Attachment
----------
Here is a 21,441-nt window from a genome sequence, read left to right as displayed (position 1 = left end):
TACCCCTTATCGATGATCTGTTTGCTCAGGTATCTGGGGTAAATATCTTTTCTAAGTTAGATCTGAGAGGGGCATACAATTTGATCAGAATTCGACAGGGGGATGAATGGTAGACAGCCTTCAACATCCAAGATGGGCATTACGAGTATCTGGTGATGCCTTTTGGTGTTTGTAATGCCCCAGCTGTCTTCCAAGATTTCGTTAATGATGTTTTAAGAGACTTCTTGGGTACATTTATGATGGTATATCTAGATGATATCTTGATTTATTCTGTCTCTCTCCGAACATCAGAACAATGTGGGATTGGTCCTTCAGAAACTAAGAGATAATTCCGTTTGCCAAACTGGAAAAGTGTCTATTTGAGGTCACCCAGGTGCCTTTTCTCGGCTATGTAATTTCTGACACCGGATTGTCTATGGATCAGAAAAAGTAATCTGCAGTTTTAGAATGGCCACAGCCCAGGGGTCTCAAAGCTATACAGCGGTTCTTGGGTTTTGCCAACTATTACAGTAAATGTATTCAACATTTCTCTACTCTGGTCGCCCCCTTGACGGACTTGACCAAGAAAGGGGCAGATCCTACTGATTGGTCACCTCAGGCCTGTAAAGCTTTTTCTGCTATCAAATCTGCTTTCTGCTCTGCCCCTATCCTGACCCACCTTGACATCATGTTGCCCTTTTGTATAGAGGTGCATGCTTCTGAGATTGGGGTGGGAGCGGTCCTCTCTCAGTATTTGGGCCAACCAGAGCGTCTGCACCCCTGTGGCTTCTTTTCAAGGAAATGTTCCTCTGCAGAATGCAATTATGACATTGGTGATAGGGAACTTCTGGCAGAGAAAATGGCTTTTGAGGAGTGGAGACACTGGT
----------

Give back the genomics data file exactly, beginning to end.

Here is a 21,441-nt window from a genome sequence, read left to right as displayed (position 1 = left end):
TACCCCTTATCGATGATCTGTTTGCTCAGGTATCTGGGGTAAATATCTTTTCTAAGTTAGATCTGAGAGGGGCATACAATTTGATCAGAATTCGACAGGGGGATGAATGGTAGACAGCCTTCAACATCCAAGATGGGCATTACGAGTATCTGGTGATGCCTTTTGGTGTTTGTAATGCCCCAGCTGTCTTCCAAGATTTCGTTAATGATGTTTTAAGAGACTTCTTGGGTACATTTATGATGGTATATCTAGATGATATCTTGATTTATTCTGTCTCTCTCCGAACATCAGAACAATGTGGGATTGGTCCTTCAGAAACTAAGAGATAATTCCGTTTGCCAAACTGGAAAAGTGTCTATTTGAGGTCACCCAGGTGCCTTTTCTCGGCTATGTAATTTCTGACACCGGATTGTCTATGGATCAGAAAAAGTAATCTGCAGTTTTAGAATGGCCACAGCCCAGGGGTCTCAAAGCTATACAGCGGTTCTTGGGTTTTGCCAACTATTACAGTAAATGTATTCAACATTTCTCTACTCTGGTCGCCCCCTTGACGGACTTGACCAAGAAAGGGGCAGATCCTACTGATTGGTCACCTCAGGCCTGTAAAGCTTTTTCTGCTATCAAATCTGCTTTCTGCTCTGCCCCTATCCTGACCCACCTTGACATCATGTTGCCCTTTTGTATAGAGGTGCATGCTTCTGAGATTGGGGTGGGAGCGGTCCTCTCTCAGTATTTGGGCCAACCAGAGCGTCTGCACCCCTGTGGCTTCTTTTCAAGGAAATGTTCCTCTGCAGAATGCAATTATGACATTGGTGATAGGGAACTTCTGGCAGAGAAAATGGCTTTTGAGGAGTGGAGACACTGGT